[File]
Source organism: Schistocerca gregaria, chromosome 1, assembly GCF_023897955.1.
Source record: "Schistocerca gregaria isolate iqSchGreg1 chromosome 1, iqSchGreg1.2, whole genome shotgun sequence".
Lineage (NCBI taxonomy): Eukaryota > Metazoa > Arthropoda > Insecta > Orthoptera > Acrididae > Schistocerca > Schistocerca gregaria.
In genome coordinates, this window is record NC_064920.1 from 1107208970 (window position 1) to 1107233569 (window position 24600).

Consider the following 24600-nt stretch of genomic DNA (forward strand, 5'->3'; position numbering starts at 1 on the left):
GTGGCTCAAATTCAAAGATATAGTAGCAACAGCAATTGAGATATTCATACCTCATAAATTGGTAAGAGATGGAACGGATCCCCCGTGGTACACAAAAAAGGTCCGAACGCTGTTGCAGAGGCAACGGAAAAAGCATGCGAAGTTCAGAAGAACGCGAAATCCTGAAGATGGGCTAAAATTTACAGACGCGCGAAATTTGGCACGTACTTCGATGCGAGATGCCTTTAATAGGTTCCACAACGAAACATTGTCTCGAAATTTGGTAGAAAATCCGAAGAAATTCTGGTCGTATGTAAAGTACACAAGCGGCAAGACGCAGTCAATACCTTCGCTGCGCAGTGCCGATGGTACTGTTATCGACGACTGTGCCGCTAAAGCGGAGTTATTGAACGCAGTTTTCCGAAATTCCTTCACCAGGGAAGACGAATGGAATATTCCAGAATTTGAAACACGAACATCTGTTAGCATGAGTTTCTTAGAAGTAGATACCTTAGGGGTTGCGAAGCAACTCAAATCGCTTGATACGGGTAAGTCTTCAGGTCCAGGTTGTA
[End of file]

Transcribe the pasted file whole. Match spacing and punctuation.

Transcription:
Source organism: Schistocerca gregaria, chromosome 1, assembly GCF_023897955.1.
Source record: "Schistocerca gregaria isolate iqSchGreg1 chromosome 1, iqSchGreg1.2, whole genome shotgun sequence".
Lineage (NCBI taxonomy): Eukaryota > Metazoa > Arthropoda > Insecta > Orthoptera > Acrididae > Schistocerca > Schistocerca gregaria.
In genome coordinates, this window is record NC_064920.1 from 1107208970 (window position 1) to 1107233569 (window position 24600).

Consider the following 24600-nt stretch of genomic DNA (forward strand, 5'->3'; position numbering starts at 1 on the left):
GTGGCTCAAATTCAAAGATATAGTAGCAACAGCAATTGAGATATTCATACCTCATAAATTGGTAAGAGATGGAACGGATCCCCCGTGGTACACAAAAAAGGTCCGAACGCTGTTGCAGAGGCAACGGAAAAAGCATGCGAAGTTCAGAAGAACGCGAAATCCTGAAGATGGGCTAAAATTTACAGACGCGCGAAATTTGGCACGTACTTCGATGCGAGATGCCTTTAATAGGTTCCACAACGAAACATTGTCTCGAAATTTGGTAGAAAATCCGAAGAAATTCTGGTCGTATGTAAAGTACACAAGCGGCAAGACGCAGTCAATACCTTCGCTGCGCAGTGCCGATGGTACTGTTATCGACGACTGTGCCGCTAAAGCGGAGTTATTGAACGCAGTTTTCCGAAATTCCTTCACCAGGGAAGACGAATGGAATATTCCAGAATTTGAAACACGAACATCTGTTAGCATGAGTTTCTTAGAAGTAGATACCTTAGGGGTTGCGAAGCAACTCAAATCGCTTGATACGGGTAAGTCTTCAGGTCCAGGTTGTA